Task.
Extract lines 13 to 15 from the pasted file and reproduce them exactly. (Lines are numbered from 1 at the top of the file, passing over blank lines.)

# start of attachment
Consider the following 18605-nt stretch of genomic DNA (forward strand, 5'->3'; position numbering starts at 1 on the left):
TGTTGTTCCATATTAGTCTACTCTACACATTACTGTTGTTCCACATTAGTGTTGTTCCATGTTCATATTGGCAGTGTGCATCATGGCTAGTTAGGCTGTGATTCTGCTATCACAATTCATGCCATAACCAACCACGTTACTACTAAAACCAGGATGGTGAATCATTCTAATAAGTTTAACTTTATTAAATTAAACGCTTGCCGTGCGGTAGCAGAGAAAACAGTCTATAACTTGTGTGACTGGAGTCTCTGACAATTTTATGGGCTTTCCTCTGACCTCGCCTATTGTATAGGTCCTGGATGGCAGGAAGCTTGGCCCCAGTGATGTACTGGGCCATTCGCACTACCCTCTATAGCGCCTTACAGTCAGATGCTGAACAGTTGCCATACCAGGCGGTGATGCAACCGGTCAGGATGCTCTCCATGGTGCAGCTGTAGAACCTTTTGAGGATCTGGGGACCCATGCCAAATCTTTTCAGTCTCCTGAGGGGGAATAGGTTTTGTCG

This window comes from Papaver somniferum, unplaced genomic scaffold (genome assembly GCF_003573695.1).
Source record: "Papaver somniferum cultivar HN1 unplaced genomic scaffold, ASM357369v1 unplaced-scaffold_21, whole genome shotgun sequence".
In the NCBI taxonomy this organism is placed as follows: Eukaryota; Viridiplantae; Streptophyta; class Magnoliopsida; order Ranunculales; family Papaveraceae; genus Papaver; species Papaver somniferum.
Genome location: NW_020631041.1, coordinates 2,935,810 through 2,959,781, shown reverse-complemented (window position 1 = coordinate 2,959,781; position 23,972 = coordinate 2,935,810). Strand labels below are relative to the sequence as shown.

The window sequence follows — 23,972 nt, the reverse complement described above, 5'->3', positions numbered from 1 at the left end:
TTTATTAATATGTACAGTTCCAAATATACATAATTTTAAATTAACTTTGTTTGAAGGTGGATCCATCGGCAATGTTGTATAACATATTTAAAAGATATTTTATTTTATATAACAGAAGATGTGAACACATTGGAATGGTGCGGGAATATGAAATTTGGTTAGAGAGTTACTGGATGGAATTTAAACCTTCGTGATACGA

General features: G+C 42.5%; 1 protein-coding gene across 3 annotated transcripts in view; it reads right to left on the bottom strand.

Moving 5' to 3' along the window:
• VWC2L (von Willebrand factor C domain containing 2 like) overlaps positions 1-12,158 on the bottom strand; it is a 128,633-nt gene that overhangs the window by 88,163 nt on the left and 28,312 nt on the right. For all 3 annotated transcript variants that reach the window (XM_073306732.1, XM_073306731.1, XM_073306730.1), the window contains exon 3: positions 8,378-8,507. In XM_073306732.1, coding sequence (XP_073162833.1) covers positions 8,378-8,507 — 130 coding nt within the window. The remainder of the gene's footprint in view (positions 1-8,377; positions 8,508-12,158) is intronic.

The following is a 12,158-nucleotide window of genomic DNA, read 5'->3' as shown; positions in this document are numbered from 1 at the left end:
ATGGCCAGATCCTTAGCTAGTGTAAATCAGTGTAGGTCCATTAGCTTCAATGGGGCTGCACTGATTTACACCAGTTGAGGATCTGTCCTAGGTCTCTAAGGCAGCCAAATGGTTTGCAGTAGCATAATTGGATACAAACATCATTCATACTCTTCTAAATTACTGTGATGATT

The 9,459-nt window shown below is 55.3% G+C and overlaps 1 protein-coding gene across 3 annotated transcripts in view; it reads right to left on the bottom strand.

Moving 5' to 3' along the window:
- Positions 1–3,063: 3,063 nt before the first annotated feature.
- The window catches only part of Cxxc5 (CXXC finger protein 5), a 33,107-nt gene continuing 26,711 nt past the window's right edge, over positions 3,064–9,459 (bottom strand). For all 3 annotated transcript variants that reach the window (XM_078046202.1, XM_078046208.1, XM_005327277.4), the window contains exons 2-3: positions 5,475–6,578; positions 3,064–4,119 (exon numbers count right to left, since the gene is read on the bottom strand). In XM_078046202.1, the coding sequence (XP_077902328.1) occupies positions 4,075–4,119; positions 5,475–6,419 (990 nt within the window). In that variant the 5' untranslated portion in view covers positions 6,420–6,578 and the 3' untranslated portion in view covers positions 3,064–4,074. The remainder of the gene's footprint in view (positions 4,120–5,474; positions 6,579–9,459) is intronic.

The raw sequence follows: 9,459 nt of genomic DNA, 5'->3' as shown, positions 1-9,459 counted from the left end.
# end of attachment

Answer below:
ATGGCCAGATCCTTAGCTAGTGTAAATCAGTGTAGGTCCATTAGCTTCAATGGGGCTGCACTGATTTACACCAGTTGAGGATCTGTCCTAGGTCTCTAAGGCAGCCAAATGGTTTGCAGTAGCATAATTGGATACAAACATCATTCATACTCTTCTAAATTACTGTGATGATT

The 9,459-nt window shown below is 55.3% G+C and overlaps 1 protein-coding gene across 3 annotated transcripts in view; it reads right to left on the bottom strand.

Moving 5' to 3' along the window: